Home / CONTRIBUTIONS / Chindia: Will Co-Operation Surrender to Strident Competition?

Chindia: Will Co-Operation Surrender to Strident Competition?

By AARUSHI KARLA and SARAH MARECHAL 02/10/2014

Chindia
Source: Nick Kenrick – https://www.flickr.com/

Often, China and India are depicted as rising alongside and in opposition to Western economies. Little account is given of the internal dynamics and tensions that determine whether strong and stable economic and diplomatic ties will maintain Sino-Indian relations and foster economic development in the region. To understand the real change that these countries will represent to the world economy, one needs to leave “westernized” perspectives behind.

This is not to say that the ties between India and China and the Western world are unimportant, rather, it is to show that what will make these countries the leaders of an alternative centre of power is to be found in an analysis of their interaction with the Asian continent. It is widely recognized that the integration of these economies in the global market is responsible for their meteoric rise. However, this needs to be understood with the dynamics of their domestic economies as well as their regional leadership in local markets.

In this article, we will attempt to answer the following questions. What are the dynamics in Asia that will make these countries the next century’s leading economies? Will further economic and political partnership be possible?

Giants in Asia – Realizing Potential through Partnership

It is needless to reiterate the importance of these two countries, not just population-wise but also economically. They harbour the potential to become the engines of global economic growth in the twenty first century, through a strong commitment to multilateral trade policy. Most striking is the deepening ties within Asia through the Association of Southeast Nations (ASEAN) and Agreements on Comprehensive Economic Cooperation. These economies have managed to establish themselves as trading giants through regional trading agreements. With it’s ‘Look East’ policy in the early 1990s, India successfully attempted to expand its presence on the Global Value Chain, especially through ASEAN. China adopted a similar approach in order to increase its exports of manufactured goods. This was achieved through various Comprehensive Economic Partnership Agreements and Free Trade Agreements. The recent BRICS Summit and the establishment of the New Development Bank have unveiled exciting prospects for India and China outside Asia as well.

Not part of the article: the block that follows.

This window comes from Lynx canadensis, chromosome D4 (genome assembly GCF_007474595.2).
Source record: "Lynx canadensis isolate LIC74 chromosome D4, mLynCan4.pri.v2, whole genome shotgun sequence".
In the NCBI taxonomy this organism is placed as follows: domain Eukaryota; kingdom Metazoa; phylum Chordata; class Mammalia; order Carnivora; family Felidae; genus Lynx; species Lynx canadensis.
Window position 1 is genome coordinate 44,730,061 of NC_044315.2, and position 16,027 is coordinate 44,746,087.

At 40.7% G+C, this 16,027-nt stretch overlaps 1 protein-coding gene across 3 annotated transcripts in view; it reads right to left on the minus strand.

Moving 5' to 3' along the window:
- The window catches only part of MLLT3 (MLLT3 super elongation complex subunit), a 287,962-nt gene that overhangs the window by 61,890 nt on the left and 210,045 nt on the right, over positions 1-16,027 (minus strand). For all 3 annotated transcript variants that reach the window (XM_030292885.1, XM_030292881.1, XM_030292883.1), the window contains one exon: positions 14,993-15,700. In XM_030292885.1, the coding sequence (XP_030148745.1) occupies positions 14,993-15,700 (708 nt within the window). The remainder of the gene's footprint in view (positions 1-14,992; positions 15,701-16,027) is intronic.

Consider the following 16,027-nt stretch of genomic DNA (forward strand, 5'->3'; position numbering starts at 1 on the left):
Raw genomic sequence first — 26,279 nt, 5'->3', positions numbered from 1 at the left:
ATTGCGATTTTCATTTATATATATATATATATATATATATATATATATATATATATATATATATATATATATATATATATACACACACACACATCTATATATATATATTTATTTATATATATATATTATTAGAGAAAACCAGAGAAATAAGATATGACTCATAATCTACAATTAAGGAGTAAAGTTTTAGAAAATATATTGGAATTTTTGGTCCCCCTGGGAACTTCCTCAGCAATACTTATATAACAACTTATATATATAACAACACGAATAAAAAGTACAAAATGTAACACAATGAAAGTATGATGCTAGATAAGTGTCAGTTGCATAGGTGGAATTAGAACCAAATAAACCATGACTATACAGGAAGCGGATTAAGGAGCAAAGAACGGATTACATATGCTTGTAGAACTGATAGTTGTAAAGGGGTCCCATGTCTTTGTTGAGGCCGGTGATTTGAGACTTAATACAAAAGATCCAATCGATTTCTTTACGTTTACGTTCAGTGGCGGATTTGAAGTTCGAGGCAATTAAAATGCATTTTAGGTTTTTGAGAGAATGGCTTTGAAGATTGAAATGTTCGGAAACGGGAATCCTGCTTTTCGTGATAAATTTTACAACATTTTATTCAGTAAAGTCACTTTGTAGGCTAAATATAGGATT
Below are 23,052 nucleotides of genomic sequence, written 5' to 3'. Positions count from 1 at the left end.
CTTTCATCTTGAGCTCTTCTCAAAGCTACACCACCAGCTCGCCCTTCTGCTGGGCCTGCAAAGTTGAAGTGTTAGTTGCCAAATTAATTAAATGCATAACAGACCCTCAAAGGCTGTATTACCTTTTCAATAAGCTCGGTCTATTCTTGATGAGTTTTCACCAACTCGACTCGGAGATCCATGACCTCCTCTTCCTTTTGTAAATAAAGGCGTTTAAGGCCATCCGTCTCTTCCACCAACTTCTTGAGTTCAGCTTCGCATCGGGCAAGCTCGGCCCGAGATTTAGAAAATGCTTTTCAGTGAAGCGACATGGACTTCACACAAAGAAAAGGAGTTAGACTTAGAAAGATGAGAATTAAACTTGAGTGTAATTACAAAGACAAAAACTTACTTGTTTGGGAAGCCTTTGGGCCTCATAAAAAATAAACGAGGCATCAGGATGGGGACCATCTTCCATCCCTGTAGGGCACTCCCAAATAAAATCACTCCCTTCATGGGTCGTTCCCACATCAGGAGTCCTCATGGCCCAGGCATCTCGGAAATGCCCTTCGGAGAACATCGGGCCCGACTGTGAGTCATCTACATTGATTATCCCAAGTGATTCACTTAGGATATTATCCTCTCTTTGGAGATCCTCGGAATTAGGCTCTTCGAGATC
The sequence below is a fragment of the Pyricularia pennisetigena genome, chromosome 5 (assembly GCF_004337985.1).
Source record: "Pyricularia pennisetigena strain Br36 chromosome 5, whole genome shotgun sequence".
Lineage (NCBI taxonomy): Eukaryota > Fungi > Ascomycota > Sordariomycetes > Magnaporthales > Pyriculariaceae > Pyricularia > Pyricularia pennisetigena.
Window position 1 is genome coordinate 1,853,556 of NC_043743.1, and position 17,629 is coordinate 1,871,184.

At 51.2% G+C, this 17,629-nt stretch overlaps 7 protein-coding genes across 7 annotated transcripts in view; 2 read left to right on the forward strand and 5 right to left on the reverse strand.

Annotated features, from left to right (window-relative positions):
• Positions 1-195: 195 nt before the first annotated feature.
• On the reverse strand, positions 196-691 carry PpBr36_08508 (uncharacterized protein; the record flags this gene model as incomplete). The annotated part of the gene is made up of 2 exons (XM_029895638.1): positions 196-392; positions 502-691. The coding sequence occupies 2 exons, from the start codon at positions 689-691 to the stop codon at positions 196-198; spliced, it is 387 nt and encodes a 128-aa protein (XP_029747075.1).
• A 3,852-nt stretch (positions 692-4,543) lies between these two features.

These observations give way to a possibility of the emergence of a strong cohesive economic unit comprising of India and China.

While India and China expand their ties with the rest of the world, bilateral trade relations have also improved over the years, despite persisting political tensions. Two-way trade increased more than tenfold over the 2003-13 period, with total trade level standing at $65.47 billion in 2013. Similarly, bilateral investments have improved in the post reform period, beginning in 1979 for China and in 1991 for India. It is worth noting that low added value raw materials constitute the bulk of these trade relations. Nonetheless, the untapped potential of a Sino-Indian partnership was recognized in March 2014, when both countries reaffirmed the need to form an economic partnership and aimed to achieve $100 billion in bilateral trade by 2015.